WHO tightens air pollution guidelines in bid to reduce early deaths
Image credit: reuters
The World Health Organisation (WHO) has made its air quality guidelines stricter in a bid to cut deaths from air pollution linked to fossil fuels.
The WHO said the new guidelines reflect the damage that air pollution can inflict on human health at even lower concentrations than previously thought. It recommends reducing levels of key air pollutants, some of which also contribute to climate change.
The WHO last updated its air quality guidelines in 2005, but there has been a marked increase of evidence that shows how air pollution affects different aspects of health since then.
After reviewing the latest evidence, it adjusted almost all of its maximum recommended airborne pollutant levels downwards, suggesting that if properly adhered to, they could save millions of lives.
Every year, exposure to air pollution is estimated to cause seven million premature deaths and results in the loss of millions more healthy years of life. In children, for example, this could include reduced lung growth and function, respiratory infections and aggravated asthma.
In adults, ischaemic heart disease and stroke are the most common causes of premature death attributable to outdoor air pollution and evidence is also emerging of other effects, such as diabetes and neurodegenerative conditions.
This puts the burden of disease attributable to air pollution on a par with other major global health risks such as unhealthy diet and tobacco smoking. Improving air quality could also enhance climate change mitigation efforts and reducing emissions will have a knock-on effect of improving air quality.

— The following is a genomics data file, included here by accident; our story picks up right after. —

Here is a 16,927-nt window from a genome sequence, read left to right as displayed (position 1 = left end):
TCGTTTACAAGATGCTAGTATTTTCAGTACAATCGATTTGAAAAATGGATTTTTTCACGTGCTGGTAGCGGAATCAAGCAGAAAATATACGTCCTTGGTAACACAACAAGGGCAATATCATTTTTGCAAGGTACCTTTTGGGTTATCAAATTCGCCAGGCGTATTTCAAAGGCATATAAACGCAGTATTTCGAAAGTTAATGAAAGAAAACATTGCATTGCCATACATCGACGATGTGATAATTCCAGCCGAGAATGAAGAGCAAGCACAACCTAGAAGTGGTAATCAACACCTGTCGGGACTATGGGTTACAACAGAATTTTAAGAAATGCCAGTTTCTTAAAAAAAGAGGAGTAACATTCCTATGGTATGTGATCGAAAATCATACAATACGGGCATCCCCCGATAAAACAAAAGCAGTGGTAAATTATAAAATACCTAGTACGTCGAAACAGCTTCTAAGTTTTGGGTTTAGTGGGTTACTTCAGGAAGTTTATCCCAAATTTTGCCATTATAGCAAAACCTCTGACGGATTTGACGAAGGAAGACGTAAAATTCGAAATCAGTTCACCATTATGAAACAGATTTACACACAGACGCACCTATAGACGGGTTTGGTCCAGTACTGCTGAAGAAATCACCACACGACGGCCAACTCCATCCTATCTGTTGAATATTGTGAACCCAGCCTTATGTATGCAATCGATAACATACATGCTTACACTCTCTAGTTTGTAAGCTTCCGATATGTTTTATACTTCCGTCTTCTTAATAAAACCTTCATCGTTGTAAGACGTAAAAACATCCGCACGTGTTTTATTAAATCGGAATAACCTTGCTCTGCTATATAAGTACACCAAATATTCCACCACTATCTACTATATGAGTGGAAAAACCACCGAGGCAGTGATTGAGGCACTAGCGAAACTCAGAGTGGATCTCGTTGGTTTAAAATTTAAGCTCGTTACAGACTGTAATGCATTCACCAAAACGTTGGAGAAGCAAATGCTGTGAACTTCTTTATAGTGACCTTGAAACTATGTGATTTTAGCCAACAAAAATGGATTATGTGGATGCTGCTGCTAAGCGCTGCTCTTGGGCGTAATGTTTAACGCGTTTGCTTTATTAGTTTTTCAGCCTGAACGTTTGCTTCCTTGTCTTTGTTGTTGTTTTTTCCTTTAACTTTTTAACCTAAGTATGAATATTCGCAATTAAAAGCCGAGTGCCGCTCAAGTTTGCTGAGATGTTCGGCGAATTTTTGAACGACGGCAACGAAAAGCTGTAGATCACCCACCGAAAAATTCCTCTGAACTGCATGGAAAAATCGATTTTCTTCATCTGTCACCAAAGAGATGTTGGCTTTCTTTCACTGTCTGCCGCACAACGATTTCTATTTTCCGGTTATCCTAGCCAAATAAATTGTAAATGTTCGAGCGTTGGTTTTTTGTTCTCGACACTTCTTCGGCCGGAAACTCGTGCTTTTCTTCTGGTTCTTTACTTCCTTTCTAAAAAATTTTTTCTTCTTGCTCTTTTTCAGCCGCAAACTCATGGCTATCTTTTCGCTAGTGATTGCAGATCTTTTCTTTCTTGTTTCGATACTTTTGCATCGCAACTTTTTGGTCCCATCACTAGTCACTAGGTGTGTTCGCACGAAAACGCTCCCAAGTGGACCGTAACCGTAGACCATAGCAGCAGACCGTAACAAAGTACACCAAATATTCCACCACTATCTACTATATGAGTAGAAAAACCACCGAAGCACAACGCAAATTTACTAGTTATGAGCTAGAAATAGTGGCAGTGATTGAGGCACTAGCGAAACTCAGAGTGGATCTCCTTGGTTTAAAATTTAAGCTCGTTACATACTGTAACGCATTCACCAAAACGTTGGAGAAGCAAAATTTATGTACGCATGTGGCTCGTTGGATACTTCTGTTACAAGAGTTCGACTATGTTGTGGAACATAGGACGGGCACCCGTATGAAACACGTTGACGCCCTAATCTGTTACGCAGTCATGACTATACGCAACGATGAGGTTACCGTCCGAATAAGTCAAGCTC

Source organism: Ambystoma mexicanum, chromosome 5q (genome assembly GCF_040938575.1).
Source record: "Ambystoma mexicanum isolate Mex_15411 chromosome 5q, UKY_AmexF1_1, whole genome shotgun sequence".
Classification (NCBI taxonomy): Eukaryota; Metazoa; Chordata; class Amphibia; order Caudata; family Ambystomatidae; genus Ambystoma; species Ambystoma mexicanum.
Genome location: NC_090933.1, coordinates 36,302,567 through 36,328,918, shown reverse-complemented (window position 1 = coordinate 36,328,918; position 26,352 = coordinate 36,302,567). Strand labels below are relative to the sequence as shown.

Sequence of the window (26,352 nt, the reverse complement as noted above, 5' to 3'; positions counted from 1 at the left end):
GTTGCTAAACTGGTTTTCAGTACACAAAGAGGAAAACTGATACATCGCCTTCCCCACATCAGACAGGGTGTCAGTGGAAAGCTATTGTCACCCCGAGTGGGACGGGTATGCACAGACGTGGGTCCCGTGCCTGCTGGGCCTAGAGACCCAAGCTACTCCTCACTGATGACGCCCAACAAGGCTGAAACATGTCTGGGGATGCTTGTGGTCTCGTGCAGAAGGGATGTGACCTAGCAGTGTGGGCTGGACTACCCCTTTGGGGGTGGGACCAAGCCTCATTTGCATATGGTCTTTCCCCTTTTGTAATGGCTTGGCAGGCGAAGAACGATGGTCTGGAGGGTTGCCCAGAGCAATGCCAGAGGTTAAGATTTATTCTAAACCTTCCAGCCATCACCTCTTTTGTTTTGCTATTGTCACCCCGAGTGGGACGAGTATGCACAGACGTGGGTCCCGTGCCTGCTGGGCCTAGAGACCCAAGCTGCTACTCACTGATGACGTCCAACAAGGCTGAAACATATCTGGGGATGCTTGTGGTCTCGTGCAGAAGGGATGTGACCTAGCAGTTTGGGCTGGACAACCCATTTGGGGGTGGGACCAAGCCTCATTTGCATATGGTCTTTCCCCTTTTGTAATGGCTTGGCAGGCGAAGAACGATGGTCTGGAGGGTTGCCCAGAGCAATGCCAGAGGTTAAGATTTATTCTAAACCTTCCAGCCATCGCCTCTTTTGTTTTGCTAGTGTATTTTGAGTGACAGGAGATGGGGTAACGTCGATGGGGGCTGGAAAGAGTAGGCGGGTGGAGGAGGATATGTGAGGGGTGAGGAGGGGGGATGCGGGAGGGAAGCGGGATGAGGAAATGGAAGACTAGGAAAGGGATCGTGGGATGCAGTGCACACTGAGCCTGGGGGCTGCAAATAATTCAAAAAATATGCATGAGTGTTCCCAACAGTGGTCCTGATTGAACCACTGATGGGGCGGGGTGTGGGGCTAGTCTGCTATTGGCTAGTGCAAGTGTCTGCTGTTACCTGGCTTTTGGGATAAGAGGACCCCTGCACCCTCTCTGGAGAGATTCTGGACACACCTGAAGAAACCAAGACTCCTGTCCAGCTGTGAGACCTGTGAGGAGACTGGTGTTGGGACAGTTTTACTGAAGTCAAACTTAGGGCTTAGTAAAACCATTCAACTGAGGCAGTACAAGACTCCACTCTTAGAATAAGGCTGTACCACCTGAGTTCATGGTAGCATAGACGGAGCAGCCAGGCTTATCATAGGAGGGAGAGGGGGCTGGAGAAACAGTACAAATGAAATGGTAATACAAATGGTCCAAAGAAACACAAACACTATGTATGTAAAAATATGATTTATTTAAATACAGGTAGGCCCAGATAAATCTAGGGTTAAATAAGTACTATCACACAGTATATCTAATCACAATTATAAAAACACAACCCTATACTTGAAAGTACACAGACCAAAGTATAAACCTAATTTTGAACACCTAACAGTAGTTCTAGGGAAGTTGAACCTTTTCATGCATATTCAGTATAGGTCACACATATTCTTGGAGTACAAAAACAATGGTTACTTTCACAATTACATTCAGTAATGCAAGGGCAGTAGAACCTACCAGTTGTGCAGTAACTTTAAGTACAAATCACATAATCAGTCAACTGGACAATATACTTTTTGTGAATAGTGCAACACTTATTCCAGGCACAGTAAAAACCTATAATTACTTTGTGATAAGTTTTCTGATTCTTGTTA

WHO’s new guidelines recommend air quality levels for six pollutants which include particulate matter (PM); ozone (O₃); nitrogen dioxide (NO₂); sulphur dioxide (SO₂), and carbon monoxide (CO). It also has an impact on other damaging pollutants. In 2013, outdoor air pollution and particulate matter were classified as carcinogenic by WHO’s International Agency for Research on Cancer (IARC).
“Air pollution is a threat to health in all countries, but it hits people in low and middle-income countries the hardest,” said Dr Tedros Adhanom Ghebreyesus, WHO director-general.
“WHO’s new Air Quality Guidelines are an evidence-based and practical tool for improving the quality of the air on which all life depends. I urge all countries and all those fighting to protect our environment to put them to use to reduce suffering and save lives.”
In 2019, more than 90 per cent of the global population lived in areas where concentrations exceeded the 2005 WHO air quality guideline for long term exposure to PM2.5, one of the most harmful air pollutants.
A recent study found that long-term exposure to PM2.5 could have a significant influence on outcomes for people hospitalised with Covid-19.
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